Mosaic of M16, M17, M18 and NGC6604

Mosaic of M16, M17, M18 and NGC6604


This is a 3 panel wide field mosaic of NGC6604, M16 and M17 in H-alpha, OIII and RGB. Also in the same field of view are M18 and IC4701, along with a view more open star clusters and nebulas. It was my main project on my astrotrip to Namibia this year and I spent the first 5 nights collecting the data for this. The end result is a highly detailed image of 20378 x 11160 pixels which contains a lot of very interesting objects and detailed features.

Mosaic of M16, M17 and NGC6604 in HaOIIIRGB
Click to view the full resolution version of the image

NGC6604 and Sh2-54
NGC 6604 is an open star cluster in the constellation Serpens. The associated nebula is a cloud of glowing hydrogen gas which known as SH2-54.

NGC6604 and Sh2-54 in HaOIIIRGB

The Eagle Nebula, also known as the Star Queen Nebula, IC4703 and NGC6611 is a very famous emission nebula surrounding a young open star cluster. It became famous because of the iconic Hubble image of the so called ‘Pillars of Creation’ which is a region of gass where intense star formation is happening.

When you look in more detail into the center of the nebula, at the region around the Pilars of Creation you can discover more interesting features. Just at the base of the Pilars of Creation you can see Herbig-Haro object 216. (the more pinkish feature that is just beneath the 2nd pilar)
Within M16 you can also see some beautiful Bok Globules that really seem to be ‘floating’ there.

The Omega Nebula or Swan Nebula is another famous HII region. This one lies in the constellation of Sagittarius at a distance of around 5,000 light-years from earth. M17 is actually considered to be one fo the brightest and most massive star-forming regions of our galaxy. Open star cluster NGC 6618 lies embedded in the nebulosity and is heating up the gases of the nebula.

M17 shows some very interesting features in it’s nebulosity. There seems to be a ‘blow out’ to the left where you can see 3 shockwaves in the gass if you look careful. Furthermore the OIII part is extending quite far to the lower left. Further down in the lower left corner there are a few very thin OIII ‘whisps’ (which remind me of veil nebula). I found out that there seems to be a Supernova Remnant behind M17, so this could be filaments belonging to that structure. It is called G16.05-0.57.
The HII region next to that however, seems to also be associated with a SNR, G015.1-01.6 so this could also be from that source. At least it’s quite clear that it is a SNR.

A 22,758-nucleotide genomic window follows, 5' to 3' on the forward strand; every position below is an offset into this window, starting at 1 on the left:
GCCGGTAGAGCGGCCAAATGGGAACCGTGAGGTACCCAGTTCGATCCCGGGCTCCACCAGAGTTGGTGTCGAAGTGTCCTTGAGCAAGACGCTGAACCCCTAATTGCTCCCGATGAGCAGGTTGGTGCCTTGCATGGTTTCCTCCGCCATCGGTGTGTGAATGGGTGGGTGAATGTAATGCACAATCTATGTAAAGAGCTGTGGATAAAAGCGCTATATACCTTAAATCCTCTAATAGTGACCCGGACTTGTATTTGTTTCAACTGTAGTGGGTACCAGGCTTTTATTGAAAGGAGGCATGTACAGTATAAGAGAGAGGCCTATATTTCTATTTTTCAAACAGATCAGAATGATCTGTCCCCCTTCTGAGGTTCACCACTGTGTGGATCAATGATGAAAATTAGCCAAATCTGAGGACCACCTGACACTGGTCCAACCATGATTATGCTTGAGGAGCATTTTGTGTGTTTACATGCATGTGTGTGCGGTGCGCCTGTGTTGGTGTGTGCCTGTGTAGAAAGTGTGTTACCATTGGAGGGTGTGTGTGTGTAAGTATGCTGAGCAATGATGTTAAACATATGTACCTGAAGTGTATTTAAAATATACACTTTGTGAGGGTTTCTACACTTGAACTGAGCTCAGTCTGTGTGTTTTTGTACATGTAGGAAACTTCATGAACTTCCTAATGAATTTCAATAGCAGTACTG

Above M17 and M18 you can see another emission nebula which is IC4701. This fov also contains some interesting (not so) dark nebulas.

Throughout the whole field of view you can find more very interesting HII regions and dark clouds

I calibrated the RGB data in Astro Pixel Processor and NB data in PixInsight. Mosaic registration of all the panels for all channels was done using Astro Pixel Processor. I then took these results and processed them in PixInsight.
There I used a combination of PixelMath and LRGBCombination on the non-linear Ha and OIII frames to create a ‘natural’ bi-color for which I used a max(Ha, OIII) for the luminance. I then used a max from Ha, OIII and the CIE-L component of the real RGB image as Luminance for the SHO-AIP script. I used the real RGB, Ha, OIII and the resulting Luminance in this script to get a natural HaOIIIRGB image. As a final step I used a Luminance mask to combine the bi-color image with the HaOIIIRGB image.
In all this I did of course all kinds of processing to get the frames in the right state to use in the different channel combination methods.
One thing worth noting is that you should be very careful (or just avoid) using LinearFit to level images before combination. In this case this resulted in very unnatural cores every time I did so. Also, one can argue it doesn’t make sense in some cases to assume a same level of signal in different channels. Manual HistogramTransformation and other processes give you far greater control over the result in every step.

Acquisition details
Image taken with monochrome Nikon D600 on a APM107/700 with Riccardi reducer and modified Nikon D600 on a TS Quadruplet 480/80, mounted on Fornax 51 and guided with MGEN.

Panel I – NGC6604
Ha 29x12min ISO400
OIII 13x12min ISO400
RGB 27x12min ISO400

Panel II – M16
Ha 24x12min ISO400
OIII 16x12min ISO400
RGB 23x12min ISO400

Panel III – M17
Ha 25x12min ISO400
OIII 16x12min ISO400
RGB 35x12min ISO400

Location: Astrofarm Kiripotib, Namibia


Source link

Leave a Comment